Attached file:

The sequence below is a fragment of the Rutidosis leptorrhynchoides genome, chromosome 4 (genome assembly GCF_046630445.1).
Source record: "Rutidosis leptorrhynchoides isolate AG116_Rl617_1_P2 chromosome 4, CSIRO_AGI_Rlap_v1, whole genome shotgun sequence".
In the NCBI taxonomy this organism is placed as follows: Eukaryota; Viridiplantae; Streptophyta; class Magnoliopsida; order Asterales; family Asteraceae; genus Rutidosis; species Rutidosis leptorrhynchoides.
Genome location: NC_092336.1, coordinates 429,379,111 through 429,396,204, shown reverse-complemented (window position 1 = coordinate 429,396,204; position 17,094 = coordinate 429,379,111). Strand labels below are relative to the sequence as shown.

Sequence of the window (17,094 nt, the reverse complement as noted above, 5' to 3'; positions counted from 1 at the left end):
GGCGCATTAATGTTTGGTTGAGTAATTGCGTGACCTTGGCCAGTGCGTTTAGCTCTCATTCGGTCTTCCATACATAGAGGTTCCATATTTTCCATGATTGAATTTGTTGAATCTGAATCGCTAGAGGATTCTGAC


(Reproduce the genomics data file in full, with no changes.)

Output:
The sequence below is a fragment of the Rutidosis leptorrhynchoides genome, chromosome 4 (genome assembly GCF_046630445.1).
Source record: "Rutidosis leptorrhynchoides isolate AG116_Rl617_1_P2 chromosome 4, CSIRO_AGI_Rlap_v1, whole genome shotgun sequence".
In the NCBI taxonomy this organism is placed as follows: Eukaryota; Viridiplantae; Streptophyta; class Magnoliopsida; order Asterales; family Asteraceae; genus Rutidosis; species Rutidosis leptorrhynchoides.
Genome location: NC_092336.1, coordinates 429,379,111 through 429,396,204, shown reverse-complemented (window position 1 = coordinate 429,396,204; position 17,094 = coordinate 429,379,111). Strand labels below are relative to the sequence as shown.

Sequence of the window (17,094 nt, the reverse complement as noted above, 5' to 3'; positions counted from 1 at the left end):
GGCGCATTAATGTTTGGTTGAGTAATTGCGTGACCTTGGCCAGTGCGTTTAGCTCTCATTCGGTCTTCCATACATAGAGGTTCCATATTTTCCATGATTGAATTTGTTGAATCTGAATCGCTAGAGGATTCTGAC